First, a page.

Beleg nodded and took her hand, beckoning a bunch of squires to take care of his foamy horse. In a blink of an eye the adolescents unsaddled and drove away a tired animal.

"Come, my beauty," said he, "to tell the truth, I'm starving."

"Good luck, Beleg!" his fellows weaved their farewell, ready to break up, "Good bye, lady Aerwain! Do not forget us."

"Good bye!" echoed Aerwain with a smile.

But, having made several steps she surprisingly for herself glanced back at Haldir, who was still standing motionless at his snow-white steed, and following them leave.

"I'd be really very glad if you agreed to come, milord Haldir," pronounced she softly, "I hope you can find time for us."

Something elusive changed in the face of the March Warden, but the alteration was so minor, that Aerwain couldn't even say for sure, if she hadn't dreamed of this odd gleam of warmness in the unreadable blue eyes.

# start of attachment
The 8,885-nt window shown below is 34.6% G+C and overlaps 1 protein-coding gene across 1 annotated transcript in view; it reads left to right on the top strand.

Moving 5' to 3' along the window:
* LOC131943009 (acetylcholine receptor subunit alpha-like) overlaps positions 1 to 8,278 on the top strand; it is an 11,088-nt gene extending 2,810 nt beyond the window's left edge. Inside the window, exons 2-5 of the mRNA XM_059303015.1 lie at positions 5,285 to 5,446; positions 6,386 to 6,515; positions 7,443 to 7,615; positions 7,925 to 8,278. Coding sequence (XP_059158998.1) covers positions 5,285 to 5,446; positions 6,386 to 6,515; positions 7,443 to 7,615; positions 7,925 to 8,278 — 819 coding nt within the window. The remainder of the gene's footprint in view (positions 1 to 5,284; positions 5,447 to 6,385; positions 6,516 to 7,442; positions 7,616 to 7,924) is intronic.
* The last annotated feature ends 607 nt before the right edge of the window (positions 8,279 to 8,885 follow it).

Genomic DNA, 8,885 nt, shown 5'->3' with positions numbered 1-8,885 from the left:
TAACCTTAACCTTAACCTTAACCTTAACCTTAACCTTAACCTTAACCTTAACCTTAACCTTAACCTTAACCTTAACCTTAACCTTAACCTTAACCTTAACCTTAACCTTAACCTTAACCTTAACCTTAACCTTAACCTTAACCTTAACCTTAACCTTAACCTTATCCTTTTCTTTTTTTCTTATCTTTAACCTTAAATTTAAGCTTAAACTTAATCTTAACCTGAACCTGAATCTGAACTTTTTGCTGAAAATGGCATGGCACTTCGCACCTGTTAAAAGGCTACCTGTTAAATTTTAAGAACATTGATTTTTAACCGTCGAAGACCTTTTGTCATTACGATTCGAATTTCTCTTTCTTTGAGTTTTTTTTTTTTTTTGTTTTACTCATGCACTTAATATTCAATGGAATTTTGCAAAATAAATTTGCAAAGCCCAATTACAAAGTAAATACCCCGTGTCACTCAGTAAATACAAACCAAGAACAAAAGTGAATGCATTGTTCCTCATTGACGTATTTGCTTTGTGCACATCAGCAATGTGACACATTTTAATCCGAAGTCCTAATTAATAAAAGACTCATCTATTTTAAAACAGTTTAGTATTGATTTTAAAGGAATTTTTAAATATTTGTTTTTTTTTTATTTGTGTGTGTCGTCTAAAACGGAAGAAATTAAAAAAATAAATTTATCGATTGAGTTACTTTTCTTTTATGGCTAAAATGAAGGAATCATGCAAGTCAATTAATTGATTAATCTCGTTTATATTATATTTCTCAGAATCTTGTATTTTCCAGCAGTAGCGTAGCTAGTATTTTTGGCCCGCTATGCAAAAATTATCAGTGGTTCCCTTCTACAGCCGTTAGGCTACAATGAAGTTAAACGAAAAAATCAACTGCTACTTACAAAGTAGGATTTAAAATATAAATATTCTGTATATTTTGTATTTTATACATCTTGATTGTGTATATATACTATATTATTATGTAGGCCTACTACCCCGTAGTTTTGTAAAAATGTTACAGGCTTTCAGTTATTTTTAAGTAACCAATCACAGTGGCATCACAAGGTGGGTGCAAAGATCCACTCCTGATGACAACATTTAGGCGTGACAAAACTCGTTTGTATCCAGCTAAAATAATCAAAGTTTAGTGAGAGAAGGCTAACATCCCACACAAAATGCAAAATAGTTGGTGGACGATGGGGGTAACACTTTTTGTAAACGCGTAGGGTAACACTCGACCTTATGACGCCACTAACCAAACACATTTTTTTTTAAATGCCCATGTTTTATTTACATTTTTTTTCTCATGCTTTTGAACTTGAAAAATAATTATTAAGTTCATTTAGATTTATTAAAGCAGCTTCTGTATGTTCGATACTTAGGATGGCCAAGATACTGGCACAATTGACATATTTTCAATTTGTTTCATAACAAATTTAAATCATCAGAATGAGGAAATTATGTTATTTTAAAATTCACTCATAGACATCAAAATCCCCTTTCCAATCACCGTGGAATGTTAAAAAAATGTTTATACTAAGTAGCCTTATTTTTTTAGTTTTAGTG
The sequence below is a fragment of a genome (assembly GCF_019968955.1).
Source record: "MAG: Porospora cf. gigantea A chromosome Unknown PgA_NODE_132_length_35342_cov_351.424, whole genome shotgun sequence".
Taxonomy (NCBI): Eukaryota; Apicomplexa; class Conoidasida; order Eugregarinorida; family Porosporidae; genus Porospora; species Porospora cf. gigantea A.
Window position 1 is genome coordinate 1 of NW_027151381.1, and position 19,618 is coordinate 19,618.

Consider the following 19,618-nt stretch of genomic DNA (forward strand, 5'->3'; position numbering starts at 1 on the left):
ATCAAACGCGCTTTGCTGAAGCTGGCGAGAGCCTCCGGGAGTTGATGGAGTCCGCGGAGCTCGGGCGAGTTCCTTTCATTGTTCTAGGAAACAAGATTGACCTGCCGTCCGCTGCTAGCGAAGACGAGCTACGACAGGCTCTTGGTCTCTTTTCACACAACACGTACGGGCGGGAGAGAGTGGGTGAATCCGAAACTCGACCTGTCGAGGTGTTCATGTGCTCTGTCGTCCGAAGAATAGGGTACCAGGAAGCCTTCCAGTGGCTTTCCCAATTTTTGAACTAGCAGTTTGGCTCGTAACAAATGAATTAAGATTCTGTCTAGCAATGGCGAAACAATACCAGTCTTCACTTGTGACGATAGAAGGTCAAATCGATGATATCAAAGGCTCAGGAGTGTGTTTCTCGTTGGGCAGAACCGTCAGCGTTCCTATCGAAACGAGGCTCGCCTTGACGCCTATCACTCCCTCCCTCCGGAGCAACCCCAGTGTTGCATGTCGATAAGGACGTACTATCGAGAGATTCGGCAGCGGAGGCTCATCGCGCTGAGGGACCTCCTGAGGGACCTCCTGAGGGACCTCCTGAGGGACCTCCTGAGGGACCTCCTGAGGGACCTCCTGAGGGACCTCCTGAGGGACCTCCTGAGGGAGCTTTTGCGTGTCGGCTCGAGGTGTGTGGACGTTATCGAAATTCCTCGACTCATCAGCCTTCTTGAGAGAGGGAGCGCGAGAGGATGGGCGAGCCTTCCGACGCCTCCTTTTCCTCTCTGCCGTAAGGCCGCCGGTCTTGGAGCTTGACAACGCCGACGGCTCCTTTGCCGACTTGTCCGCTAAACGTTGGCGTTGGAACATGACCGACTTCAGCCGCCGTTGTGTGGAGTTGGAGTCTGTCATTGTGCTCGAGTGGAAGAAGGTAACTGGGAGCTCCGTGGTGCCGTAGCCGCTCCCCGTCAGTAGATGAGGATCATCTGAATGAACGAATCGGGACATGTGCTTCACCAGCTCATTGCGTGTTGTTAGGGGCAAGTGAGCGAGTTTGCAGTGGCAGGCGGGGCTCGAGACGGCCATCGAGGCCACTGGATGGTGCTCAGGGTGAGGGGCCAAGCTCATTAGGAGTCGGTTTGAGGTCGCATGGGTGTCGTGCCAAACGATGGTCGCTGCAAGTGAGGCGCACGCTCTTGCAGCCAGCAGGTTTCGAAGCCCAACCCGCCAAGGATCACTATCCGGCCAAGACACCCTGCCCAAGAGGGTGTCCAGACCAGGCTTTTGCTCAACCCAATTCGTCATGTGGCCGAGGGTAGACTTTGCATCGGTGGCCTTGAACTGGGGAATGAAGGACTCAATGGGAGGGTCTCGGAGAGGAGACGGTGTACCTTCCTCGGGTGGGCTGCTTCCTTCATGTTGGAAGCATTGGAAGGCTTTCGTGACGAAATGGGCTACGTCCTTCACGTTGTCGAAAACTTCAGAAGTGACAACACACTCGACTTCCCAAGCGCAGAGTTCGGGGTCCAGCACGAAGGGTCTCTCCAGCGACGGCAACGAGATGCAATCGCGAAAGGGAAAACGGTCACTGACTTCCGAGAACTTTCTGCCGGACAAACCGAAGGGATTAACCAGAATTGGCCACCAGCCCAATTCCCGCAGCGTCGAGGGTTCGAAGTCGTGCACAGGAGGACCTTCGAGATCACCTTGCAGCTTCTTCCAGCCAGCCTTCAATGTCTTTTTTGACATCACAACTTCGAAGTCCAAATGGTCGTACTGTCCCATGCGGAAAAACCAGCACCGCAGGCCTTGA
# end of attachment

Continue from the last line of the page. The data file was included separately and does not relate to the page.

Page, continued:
"I cannot refuse you, milady Aerwain," he put his hand on his heart and bowed again, "I'll come tomorrow, if you wait for me."

"How can you doubt it? We shall wait for you any day."

"You… You are very kind. Hope to see you later. Good-bye," for some reason it seemed that there were some other words eager to fall from his lips, but he just mounted again and in a breath disappeared from the clearing, as if never having been there.

"It was only you he spoke about," remarked Beleg with a reproach.

"Nonsense," cut off Aerwain, her pensive eyes still chained to where the Warden had vanished. She got already used to such statements on the part of her brother. Though this time a thing strangely close to regret stirred in her… For the first time she vaguely desired Beleg to … to be right. No, that was fairly impossible.

"Come one," muttered she, pulling him by the hand, "I'm hungry, too."